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    • #3
      That's a very broad question, so I'll do my best to give you some pointers without writing a essay.
      - Laws - can't help you there. I would pick up a copy of your hunting regulations, and if you're confused about something, call your local conservation officer. Most of the time CO's are very happy to help with that kind of thing.
      - As far as finding a place, I'd start with public land, like JM said. Once you get your feet wet, you might want to move on to asking permission to hunt private land, but for a first-timer, public will usually be less hassle, unless it's a highly-pressured area. I looked briefly at the Washington Department of Fish and Wildlife website, and I see they have a nifty feature called GoHunt!, where you can find public land and explore harvest data. You should find a lot of useful info there. Here's the link I used, if you need it: http://apps.wdfw.wa.gov/gohunt/. The WDFW website also has the hunting regs, if you can't find a paper copy.
      - For gear, you don't need a ton to get started, despite what the hunting gear manufacturers would have you believe. All you really need is a bow and the necessary accessories like arrows, broadheads, etc., and some decent clothing. You don't really have to have camo, though it's helpful. You can get by with dull, solid colors, like brown or dark gray or dark green. And you want good footwear - that's one thing I would not advise skimping on. It's hard for me to be much more specific than that without knowing what kind of game you will be pursuing. Hope that helps, and feel free to ask if you have any more questions.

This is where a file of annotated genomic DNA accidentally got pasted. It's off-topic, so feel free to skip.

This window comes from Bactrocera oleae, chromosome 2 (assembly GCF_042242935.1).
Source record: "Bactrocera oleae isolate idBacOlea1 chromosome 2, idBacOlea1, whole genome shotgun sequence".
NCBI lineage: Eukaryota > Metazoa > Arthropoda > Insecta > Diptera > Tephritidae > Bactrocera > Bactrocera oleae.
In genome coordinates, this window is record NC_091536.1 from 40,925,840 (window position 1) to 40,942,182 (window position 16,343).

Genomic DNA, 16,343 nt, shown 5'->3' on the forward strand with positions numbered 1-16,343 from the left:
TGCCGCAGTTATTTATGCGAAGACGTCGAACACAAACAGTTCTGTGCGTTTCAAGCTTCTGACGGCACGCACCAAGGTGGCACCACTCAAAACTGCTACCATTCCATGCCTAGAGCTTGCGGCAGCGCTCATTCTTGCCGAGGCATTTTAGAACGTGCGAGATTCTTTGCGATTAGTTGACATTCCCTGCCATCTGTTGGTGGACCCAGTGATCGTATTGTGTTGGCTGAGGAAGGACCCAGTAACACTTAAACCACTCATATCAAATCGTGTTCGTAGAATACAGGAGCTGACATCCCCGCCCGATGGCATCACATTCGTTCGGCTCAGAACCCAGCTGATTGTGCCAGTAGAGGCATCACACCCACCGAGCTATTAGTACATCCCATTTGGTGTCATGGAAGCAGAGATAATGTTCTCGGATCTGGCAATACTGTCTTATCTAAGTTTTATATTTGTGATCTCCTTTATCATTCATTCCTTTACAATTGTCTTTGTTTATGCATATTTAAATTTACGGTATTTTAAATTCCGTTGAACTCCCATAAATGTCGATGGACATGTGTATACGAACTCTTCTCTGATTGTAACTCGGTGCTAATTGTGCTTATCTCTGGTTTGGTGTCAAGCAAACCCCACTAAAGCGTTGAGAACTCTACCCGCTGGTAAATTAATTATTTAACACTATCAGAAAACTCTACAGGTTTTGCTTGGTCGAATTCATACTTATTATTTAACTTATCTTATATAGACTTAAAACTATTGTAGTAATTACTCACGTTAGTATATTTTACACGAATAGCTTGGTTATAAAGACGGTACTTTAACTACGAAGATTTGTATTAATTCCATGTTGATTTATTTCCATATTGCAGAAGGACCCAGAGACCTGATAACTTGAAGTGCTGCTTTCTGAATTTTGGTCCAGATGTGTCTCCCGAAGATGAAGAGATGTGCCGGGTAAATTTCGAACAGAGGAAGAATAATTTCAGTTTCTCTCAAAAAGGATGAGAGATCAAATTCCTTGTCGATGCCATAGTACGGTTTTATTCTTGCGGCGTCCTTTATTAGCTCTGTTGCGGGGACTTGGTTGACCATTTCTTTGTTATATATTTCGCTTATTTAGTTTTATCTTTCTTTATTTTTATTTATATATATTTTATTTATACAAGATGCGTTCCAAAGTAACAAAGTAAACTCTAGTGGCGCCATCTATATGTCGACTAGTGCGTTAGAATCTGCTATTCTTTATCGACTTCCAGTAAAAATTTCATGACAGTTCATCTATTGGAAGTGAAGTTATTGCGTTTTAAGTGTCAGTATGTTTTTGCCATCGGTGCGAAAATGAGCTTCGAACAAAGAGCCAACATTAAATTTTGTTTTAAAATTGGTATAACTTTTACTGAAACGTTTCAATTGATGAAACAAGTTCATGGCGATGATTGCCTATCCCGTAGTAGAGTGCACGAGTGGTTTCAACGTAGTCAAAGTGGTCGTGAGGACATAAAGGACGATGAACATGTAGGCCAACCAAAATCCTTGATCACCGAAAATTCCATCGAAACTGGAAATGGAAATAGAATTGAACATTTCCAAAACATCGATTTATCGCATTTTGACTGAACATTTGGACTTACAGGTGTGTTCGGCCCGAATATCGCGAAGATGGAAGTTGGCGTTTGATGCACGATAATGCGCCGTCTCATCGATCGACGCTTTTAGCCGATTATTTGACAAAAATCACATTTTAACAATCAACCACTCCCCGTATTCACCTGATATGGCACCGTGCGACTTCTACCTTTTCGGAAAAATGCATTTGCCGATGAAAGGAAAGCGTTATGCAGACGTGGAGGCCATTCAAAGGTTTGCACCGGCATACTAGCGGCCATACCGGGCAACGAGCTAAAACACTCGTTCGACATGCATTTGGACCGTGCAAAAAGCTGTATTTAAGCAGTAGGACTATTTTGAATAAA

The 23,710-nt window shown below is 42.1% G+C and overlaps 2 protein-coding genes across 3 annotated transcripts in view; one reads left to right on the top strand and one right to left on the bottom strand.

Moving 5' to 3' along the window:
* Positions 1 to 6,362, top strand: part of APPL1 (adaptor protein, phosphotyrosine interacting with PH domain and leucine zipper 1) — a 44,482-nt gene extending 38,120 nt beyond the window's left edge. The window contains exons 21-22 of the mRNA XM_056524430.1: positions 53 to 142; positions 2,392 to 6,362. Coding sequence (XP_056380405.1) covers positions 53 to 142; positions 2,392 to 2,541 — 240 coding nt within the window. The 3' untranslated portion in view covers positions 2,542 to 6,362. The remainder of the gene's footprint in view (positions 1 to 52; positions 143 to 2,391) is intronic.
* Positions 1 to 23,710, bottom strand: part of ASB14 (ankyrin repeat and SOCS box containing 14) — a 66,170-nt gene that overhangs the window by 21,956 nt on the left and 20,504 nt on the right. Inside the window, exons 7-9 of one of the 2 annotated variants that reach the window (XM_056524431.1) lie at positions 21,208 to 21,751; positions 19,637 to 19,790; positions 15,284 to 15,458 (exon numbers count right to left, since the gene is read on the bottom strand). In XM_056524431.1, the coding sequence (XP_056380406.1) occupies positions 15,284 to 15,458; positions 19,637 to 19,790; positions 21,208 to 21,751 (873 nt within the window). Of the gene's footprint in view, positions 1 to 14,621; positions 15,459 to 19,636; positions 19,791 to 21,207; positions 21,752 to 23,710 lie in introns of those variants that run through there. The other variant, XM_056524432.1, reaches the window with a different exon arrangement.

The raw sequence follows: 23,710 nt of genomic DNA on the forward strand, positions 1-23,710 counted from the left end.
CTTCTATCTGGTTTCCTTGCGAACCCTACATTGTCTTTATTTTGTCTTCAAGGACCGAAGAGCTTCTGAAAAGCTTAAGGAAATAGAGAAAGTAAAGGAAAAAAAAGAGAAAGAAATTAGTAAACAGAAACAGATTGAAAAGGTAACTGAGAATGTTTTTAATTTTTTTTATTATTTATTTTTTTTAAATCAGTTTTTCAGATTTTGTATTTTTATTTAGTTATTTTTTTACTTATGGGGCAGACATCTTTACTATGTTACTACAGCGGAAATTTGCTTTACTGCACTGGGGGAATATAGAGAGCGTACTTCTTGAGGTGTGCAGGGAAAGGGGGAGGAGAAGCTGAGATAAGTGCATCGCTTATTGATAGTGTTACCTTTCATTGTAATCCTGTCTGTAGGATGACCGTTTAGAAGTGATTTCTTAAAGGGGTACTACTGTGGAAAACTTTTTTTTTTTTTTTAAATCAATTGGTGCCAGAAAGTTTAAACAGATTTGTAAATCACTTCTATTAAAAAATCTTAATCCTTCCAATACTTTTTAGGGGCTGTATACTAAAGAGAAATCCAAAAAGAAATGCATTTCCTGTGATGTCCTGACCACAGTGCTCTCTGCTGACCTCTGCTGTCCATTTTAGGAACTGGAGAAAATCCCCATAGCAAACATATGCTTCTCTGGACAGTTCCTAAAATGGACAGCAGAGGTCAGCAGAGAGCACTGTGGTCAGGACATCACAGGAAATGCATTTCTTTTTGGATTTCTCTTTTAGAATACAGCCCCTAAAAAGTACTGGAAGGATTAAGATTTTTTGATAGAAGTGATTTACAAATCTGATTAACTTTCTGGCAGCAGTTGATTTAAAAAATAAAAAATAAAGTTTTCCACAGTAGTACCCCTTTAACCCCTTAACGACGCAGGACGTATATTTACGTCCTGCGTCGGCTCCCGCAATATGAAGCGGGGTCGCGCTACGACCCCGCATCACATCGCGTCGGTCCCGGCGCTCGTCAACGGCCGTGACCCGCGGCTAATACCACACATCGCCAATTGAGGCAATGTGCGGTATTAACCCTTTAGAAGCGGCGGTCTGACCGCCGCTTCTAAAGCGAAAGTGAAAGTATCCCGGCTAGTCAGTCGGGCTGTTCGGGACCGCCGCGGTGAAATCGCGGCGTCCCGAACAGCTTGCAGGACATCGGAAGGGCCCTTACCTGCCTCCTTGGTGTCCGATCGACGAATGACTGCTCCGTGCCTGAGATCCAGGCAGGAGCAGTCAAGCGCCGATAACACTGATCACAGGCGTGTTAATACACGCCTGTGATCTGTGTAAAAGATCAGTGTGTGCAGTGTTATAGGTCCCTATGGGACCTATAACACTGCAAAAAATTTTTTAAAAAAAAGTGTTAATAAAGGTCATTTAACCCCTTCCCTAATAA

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      • #4
        Washington is a diverse state with a lot opportunities. What are you interested in hunting- bear, deer, elk? What region of Washington are planning to hunt? What type of archery gear; recurve, longbow or compound?

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        • #5
          Originally posted by huntfishtrap View Post